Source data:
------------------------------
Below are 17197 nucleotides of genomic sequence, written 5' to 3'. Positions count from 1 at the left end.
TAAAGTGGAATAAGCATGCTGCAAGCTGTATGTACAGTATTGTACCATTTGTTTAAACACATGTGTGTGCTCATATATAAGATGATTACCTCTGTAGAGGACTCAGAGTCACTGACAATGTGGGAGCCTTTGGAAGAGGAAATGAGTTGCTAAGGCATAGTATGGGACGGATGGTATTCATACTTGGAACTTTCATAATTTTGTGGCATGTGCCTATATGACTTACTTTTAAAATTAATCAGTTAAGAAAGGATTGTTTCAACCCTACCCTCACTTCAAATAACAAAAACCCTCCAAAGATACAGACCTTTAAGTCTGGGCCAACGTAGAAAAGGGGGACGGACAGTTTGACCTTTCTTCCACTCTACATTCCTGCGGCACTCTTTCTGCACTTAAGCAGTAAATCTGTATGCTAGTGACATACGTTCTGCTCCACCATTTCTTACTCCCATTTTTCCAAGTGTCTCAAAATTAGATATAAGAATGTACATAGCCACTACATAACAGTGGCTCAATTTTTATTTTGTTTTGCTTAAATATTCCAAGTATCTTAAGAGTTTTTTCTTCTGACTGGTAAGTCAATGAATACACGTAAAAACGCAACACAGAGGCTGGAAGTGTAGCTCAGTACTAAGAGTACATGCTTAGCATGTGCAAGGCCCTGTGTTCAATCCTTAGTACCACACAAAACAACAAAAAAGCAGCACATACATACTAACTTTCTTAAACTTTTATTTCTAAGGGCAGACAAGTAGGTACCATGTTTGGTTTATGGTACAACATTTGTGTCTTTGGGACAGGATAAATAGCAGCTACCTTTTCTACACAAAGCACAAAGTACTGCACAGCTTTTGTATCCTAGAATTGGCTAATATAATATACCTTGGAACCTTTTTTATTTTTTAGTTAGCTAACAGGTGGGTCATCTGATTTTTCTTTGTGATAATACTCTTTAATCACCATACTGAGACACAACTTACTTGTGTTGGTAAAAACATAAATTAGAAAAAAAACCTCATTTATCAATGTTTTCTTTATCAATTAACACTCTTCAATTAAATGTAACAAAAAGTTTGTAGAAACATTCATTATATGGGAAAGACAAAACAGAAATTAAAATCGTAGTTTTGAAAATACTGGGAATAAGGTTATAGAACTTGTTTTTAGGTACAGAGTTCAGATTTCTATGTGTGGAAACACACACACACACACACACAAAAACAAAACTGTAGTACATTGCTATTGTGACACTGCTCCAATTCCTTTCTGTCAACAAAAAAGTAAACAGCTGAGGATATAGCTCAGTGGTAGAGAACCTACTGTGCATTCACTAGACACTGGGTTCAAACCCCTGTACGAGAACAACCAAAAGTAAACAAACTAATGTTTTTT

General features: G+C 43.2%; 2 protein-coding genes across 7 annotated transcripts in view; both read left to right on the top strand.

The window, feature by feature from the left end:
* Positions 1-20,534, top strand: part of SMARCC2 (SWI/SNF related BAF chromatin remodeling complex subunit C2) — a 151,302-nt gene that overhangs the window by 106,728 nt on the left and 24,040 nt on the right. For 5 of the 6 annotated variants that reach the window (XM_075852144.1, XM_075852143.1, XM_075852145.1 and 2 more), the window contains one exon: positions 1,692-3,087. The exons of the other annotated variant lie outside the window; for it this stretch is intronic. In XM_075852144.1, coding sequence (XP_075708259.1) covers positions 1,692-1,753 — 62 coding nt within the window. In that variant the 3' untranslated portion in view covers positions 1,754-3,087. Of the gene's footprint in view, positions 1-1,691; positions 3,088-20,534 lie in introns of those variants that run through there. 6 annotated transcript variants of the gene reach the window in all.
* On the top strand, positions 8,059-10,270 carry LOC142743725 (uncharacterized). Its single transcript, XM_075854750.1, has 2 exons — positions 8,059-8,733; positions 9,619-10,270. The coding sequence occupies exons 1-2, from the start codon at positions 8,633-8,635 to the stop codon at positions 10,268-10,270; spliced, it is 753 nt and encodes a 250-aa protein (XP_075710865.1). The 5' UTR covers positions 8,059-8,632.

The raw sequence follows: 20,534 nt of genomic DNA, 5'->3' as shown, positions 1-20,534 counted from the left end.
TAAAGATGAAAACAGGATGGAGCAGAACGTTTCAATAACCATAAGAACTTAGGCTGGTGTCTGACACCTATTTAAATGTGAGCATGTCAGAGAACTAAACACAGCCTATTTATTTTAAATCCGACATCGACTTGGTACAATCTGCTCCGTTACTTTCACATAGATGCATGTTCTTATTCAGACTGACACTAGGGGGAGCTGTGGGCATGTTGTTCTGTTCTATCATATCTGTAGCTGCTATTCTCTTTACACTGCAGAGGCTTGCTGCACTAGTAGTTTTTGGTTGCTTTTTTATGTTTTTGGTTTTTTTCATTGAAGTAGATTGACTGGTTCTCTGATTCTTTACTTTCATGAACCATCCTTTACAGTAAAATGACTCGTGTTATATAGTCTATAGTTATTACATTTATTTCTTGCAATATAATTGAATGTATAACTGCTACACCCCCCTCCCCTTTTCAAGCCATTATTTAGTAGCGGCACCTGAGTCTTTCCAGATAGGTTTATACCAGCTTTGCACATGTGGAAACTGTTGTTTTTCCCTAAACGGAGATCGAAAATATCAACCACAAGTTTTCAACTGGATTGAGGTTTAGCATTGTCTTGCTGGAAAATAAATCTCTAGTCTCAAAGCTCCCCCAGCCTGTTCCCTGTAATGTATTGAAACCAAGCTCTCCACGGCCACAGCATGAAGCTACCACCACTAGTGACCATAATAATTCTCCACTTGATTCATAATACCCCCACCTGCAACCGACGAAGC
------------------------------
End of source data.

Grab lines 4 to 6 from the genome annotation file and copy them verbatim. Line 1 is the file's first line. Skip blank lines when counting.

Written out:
The window, feature by feature from the left end:
* Positions 1-20,534, top strand: part of SMARCC2 (SWI/SNF related BAF chromatin remodeling complex subunit C2) — a 151,302-nt gene that overhangs the window by 106,728 nt on the left and 24,040 nt on the right. For 5 of the 6 annotated variants that reach the window (XM_075852144.1, XM_075852143.1, XM_075852145.1 and 2 more), the window contains one exon: positions 1,692-3,087. The exons of the other annotated variant lie outside the window; for it this stretch is intronic. In XM_075852144.1, coding sequence (XP_075708259.1) covers positions 1,692-1,753 — 62 coding nt within the window. In that variant the 3' untranslated portion in view covers positions 1,754-3,087. Of the gene's footprint in view, positions 1-1,691; positions 3,088-20,534 lie in introns of those variants that run through there. 6 annotated transcript variants of the gene reach the window in all.
* On the top strand, positions 8,059-10,270 carry LOC142743725 (uncharacterized). Its single transcript, XM_075854750.1, has 2 exons — positions 8,059-8,733; positions 9,619-10,270. The coding sequence occupies exons 1-2, from the start codon at positions 8,633-8,635 to the stop codon at positions 10,268-10,270; spliced, it is 753 nt and encodes a 250-aa protein (XP_075710865.1). The 5' UTR covers positions 8,059-8,632.